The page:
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My budget is $300 - $400. I live in India.
My doubt is whether, its better buying a new bike or just assemble different good company spare parts (used or new).
I am very new to cycling, so please help...

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3 Answers 3

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Don't know about India, but assembling from parts in my end of the world costs a lot more than a new bike. I know of many instances where people buy a "donor" bike for good new parts at a reasonable price. If you can get parts at the right price, it may be worth it, but problems with compatibility between components can lead to a lot of blood, sweat and tears, as well as expense, especially for a beginner. It seems every year has at least one small but significant change that is incompatible with last years model.... Something as simple as seat posts - One post recently someone counted 39 different sizes -size increments are 0.1mm - measuring the hole that accurately is not possible for most of us.

I don't know about India. but where I live you can get great secondhand bikes for good prices, if you do homework and take care. My 14 year old neighbor just got a "new condition" second hand bike for $850 - a new one with equivalent components would have been $2.5K. The previous owner was obviously a fanatic on maintenance and all of the important bits look anything more than a few 100km old. It's not risk free, but its the best way to ride a better bike than you would otherwise be able to.

The other option is end of season and last years bikes - often 1/2 retail price just because the color changed. This is a good way to get into a new bike cheaply.

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Can you please elaborate the last sentence, "The other option is end of season and last years bikes - often 1/2 retail price just because the color changed." You mean I will get it cheaply from the showroom itself? –  Freakyuser Nov 22 '12 at 9:49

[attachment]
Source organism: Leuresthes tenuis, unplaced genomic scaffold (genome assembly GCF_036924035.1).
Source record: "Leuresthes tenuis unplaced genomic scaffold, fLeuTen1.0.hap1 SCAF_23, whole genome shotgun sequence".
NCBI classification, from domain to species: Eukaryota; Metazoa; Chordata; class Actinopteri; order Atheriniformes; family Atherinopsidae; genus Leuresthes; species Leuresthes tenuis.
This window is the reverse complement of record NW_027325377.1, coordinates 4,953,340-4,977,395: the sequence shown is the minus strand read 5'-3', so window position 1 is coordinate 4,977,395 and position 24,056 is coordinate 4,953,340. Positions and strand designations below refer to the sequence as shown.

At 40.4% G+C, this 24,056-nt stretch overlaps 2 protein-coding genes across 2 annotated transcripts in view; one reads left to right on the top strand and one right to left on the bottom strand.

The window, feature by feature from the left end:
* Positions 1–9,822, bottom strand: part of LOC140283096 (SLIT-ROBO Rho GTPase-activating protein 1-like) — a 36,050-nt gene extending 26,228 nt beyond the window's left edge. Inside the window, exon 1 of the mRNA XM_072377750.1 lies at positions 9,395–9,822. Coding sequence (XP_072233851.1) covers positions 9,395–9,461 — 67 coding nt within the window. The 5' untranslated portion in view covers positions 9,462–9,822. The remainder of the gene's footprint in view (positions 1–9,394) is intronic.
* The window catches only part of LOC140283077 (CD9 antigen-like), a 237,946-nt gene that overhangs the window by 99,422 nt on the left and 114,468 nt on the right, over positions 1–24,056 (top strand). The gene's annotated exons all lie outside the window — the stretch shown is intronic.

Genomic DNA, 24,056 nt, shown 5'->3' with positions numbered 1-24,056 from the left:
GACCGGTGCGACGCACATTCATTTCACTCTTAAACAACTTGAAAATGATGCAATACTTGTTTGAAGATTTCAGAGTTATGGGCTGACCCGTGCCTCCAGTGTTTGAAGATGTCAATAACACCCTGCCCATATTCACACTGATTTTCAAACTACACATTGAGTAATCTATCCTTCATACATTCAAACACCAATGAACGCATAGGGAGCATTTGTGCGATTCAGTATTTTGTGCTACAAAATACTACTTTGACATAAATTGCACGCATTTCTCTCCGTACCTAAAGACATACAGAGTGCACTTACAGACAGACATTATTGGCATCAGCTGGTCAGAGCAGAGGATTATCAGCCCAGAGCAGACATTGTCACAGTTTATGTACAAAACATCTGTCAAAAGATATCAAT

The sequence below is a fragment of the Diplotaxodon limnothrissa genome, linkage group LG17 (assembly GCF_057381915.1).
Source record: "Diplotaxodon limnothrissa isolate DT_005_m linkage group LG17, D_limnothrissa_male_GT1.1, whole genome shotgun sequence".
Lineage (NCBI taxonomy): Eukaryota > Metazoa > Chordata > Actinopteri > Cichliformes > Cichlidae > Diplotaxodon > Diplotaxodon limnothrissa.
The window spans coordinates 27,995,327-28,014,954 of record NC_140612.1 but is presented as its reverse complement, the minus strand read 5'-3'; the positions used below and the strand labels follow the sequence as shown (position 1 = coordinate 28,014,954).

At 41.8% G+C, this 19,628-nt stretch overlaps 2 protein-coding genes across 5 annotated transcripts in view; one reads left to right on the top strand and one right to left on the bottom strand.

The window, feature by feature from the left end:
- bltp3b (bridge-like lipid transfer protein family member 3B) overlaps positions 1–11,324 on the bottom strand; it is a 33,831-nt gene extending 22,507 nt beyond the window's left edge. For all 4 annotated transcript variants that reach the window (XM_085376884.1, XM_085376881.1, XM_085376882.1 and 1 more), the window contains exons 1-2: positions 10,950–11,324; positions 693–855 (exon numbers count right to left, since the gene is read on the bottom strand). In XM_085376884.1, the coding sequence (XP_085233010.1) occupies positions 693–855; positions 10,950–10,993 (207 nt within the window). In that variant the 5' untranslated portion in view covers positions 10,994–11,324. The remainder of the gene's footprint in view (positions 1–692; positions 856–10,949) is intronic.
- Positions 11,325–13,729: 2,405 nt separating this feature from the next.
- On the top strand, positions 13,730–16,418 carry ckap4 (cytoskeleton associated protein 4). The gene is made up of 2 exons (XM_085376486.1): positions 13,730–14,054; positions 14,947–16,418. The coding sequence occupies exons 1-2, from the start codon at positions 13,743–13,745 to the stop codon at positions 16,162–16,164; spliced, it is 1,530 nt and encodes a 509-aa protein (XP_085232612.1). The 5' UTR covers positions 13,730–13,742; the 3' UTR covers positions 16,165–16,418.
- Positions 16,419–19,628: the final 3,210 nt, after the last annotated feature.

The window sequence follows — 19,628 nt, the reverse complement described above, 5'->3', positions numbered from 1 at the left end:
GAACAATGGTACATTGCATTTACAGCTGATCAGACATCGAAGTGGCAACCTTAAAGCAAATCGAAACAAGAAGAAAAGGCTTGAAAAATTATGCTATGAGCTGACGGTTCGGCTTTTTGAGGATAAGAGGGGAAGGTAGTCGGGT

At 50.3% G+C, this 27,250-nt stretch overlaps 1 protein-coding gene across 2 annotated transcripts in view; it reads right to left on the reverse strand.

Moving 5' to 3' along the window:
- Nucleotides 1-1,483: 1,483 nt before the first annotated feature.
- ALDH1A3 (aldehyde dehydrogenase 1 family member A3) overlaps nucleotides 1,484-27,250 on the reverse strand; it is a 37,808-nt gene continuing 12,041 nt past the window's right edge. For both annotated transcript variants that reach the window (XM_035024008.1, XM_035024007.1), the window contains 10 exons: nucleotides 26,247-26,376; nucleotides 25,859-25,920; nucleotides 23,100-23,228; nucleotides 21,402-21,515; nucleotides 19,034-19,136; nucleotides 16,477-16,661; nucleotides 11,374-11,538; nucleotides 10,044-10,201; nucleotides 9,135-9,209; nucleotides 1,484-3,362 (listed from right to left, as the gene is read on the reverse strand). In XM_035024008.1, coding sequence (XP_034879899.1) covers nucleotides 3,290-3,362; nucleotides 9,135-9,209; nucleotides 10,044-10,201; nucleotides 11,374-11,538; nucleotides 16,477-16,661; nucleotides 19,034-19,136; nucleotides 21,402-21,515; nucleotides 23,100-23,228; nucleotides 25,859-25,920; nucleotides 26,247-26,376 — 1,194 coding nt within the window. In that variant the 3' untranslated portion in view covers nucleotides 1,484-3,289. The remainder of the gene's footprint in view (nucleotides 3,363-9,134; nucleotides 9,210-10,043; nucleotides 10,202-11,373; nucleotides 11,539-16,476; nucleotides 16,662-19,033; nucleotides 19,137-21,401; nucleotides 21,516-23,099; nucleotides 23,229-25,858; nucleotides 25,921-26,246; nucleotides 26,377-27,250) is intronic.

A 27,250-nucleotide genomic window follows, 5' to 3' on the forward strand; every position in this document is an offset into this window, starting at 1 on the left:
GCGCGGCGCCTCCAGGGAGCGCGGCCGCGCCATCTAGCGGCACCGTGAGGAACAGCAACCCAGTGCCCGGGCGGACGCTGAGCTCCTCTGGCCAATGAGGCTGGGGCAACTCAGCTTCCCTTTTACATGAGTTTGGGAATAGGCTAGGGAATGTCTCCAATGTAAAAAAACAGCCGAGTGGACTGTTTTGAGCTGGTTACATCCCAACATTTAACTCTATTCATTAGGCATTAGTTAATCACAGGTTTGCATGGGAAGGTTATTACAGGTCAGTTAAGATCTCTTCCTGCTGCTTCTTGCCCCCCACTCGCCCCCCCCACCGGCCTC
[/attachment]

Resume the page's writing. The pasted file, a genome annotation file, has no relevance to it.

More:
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@Freakyuser, at this time of year (or probably a little bit earlier) all the bike shops are getting rid of their 2012 stock in order to accommodate the 2013 stock. The upside is that you could get a serious bargain (I got one last year, brand new, at half its retail price), the downside will obviously be the lack of selection, especially as time goes by. –  PeteH Nov 22 '12 at 13:41
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Of course, clearly the "season" will be different in India, and probably things won't be as deeply discounted. In northern climates people lose interest in cycling as the weather cools, and hence (here in the Frozen North) there aren't a lot of customers from about late August to early March. Bike shops lower their inventory to "cost", to clear it out. And models that are to be discontinued are sold below cost. –  Daniel R Hicks Nov 22 '12 at 13:50
    
I bought a new bike in February and got quite a good deal because of it. Not 1/2 retail price, but I did save 20%, which is quite a bit of money. Would have never bought that level of bike if it wasn't for the savings. Also, I wouldn't recommend assembling from parts unless your budget is a lot higher. If you're spending $5000+ on a bike, ever piece should be exactly as you want it, not what some factory says you should have. –  Kibbee Nov 22 '12 at 13:51
    
@Kibbee not to mention it should look ultra cool and be the right colour ;-) –  PeteH Nov 22 '12 at 14:06

First, my own experience is that the cost of the new bike is generally a lot less than if you bought the parts separately.

Second, you say you are very new to cycling. If you did go out and buy parts, how confident are you that (a) you'd be buying the correct parts, (b) you'd have the tools to fit them properly, and (c) you'd have the know-how to fit them properly? I don't mean to be at all derogatory to you when I say the last bit, I'm just pointing out that some of the work will be very challenging to a novice.

Third, I don't know the Indian market, or really what type of bike you're looking for, but your budget doesn't seem that huge. As a third alternative, have you considered second hand? Of course there is an associated risk with this (buying a piece of crap, buying something stolen, etc.) but I'm sure with some research you could reduce these risks. You may even find shops which specifically sell used bikes (and therefore anything you buy will come with some kind of warranty). Shops like this exist in England although I don't think many main dealers bother with second-hand nowadays...too much competition from eBay.

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New Cycle or assemble new parts?? this is absolutely different and both of them have an advantage. New Cycle you just choose one and pay. you can't choose part one by one and buying new cycle is more than cheap.

Assemble new parts You will have a satisfy your self. you can choose anything you like and this is absolutely expensive. because you buying one by one of cycle. so i have some advice if you have really like cycle choose s

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